Examining the Constitutionality (and Desirability) of a Vaccine Mandate

Emily Johnson | June 2021

A first responder receives a COVID-19 vaccine in Baltimore County, MD (December 2020)


n May 13th, President Biden issued remarks regarding the nation’s COVID-19 response and vaccination program. One particularly salient line outlined a new national policy for mask-wearing, a polarizing issue since the beginning of the pandemic. Consistent with Centers for Disease Control and Prevention (CDC) guidelines, Biden announced: “After a year of hard work and so much sacrifice, the rule is very simple: Get vaccinated or wear a mask until you do. It’s vax’ed or masked. Get vaccinated.” 


Experts believe that vaccines are effective enough to bring us to a state of herd immunity, which would essentially end the pandemic, but this requires the participation of between 50 to 75% of the population (depending on the actual effectiveness of the vaccine). Furthermore, vaccine distribution is no longer the major obstacle it once was. In fact, according to the White House, 90% of Americans live within 5 miles of a vaccination location. At the time of the address, 60% of American adults had voluntarily received at least one dose of the vaccine. 


The keyword here is “voluntarily.” The new mask policy encourages individuals to get vaccinated, but it is not a strict mandate. Nevertheless, this has sparked conversations about whether the government has the authority to force individuals to get vaccinated. A careful balance must be reached between furthering public health interests and preserving the right to bodily autonomy, which is why this debate requires such cautious consideration. An examination of the history of the Supreme Court’s involvement in vaccine controversies provides an adequate place to start unpacking this complex issue.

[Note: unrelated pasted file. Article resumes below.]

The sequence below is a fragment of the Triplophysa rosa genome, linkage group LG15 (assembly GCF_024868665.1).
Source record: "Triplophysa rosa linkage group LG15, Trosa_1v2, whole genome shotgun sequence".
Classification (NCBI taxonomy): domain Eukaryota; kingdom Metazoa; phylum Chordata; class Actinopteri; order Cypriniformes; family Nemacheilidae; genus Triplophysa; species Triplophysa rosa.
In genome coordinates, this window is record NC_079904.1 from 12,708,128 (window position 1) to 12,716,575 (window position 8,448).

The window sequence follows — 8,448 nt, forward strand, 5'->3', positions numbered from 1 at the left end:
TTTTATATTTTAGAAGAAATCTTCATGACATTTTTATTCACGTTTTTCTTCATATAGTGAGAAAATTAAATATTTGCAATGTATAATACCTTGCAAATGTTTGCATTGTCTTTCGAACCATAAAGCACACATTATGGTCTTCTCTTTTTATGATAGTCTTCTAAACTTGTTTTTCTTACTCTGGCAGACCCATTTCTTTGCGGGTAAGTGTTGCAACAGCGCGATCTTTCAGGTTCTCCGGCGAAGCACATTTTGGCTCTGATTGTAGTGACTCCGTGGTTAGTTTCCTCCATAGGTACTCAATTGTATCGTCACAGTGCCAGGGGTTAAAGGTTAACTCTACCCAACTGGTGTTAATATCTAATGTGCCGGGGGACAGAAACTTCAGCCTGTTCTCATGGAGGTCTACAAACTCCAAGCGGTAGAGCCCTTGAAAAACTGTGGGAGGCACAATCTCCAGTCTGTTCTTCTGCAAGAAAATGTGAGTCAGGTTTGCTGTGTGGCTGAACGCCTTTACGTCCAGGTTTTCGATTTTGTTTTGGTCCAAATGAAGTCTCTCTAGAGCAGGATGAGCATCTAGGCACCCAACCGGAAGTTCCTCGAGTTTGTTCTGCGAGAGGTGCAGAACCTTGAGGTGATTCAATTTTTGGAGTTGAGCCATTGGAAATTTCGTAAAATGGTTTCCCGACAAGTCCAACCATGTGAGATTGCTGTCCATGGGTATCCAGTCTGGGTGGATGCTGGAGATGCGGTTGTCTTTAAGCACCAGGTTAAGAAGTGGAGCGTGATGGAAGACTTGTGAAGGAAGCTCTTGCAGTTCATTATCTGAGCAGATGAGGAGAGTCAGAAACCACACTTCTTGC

Jacobson v. Massachusetts


Notwithstanding the introduction of the smallpox vaccine in 1796, which was the first successful vaccine to be developed, smallpox remained a significant public health concern in the early 20th century. In an attempt to eradicate the disease, Massachusetts became one of 11 states to adopt a compulsory vaccination law. In the event of an outbreak, an 1855 state law empowered local health boards to order all adults to be vaccinated or face a fine of $5 (about $153 today). In some localities, schoolchildren were required to show proof of smallpox vaccination before being allowed to attend public schools. 


Henning Jacobson became the first to challenge compulsory vaccinations in 1902 when he refused the smallpox vaccine due to a history of bad personal reactions to previous vaccines. His case eventually worked its way up to the Supreme Court, where he argued that the Massachusetts law (subjecting him to a $5 fine) was an “unreasonable, arbitrary, and oppressive” invasion of his liberty.


The Supreme Court disagreed. In a 7-2 decision for Massachusetts, Justice John Marshall Harlan qualified the expression of liberty articulated in the Fourteenth Amendment of the US Constitution. Writing for the majority, Justice Harlan stated that “liberty...does not import an absolute right in each person to be at all times, and in all circumstances, wholly freed from restraint.” Vaccination laws were deemed within the police power of the states, and the legislature, not the courts, must decide whether public health interests supersede individual liberty interests. Importantly, this ruling set the precedent that the government may enact compulsory vaccination laws under certain pressing circumstances to promote the common good. 


Zucht v. King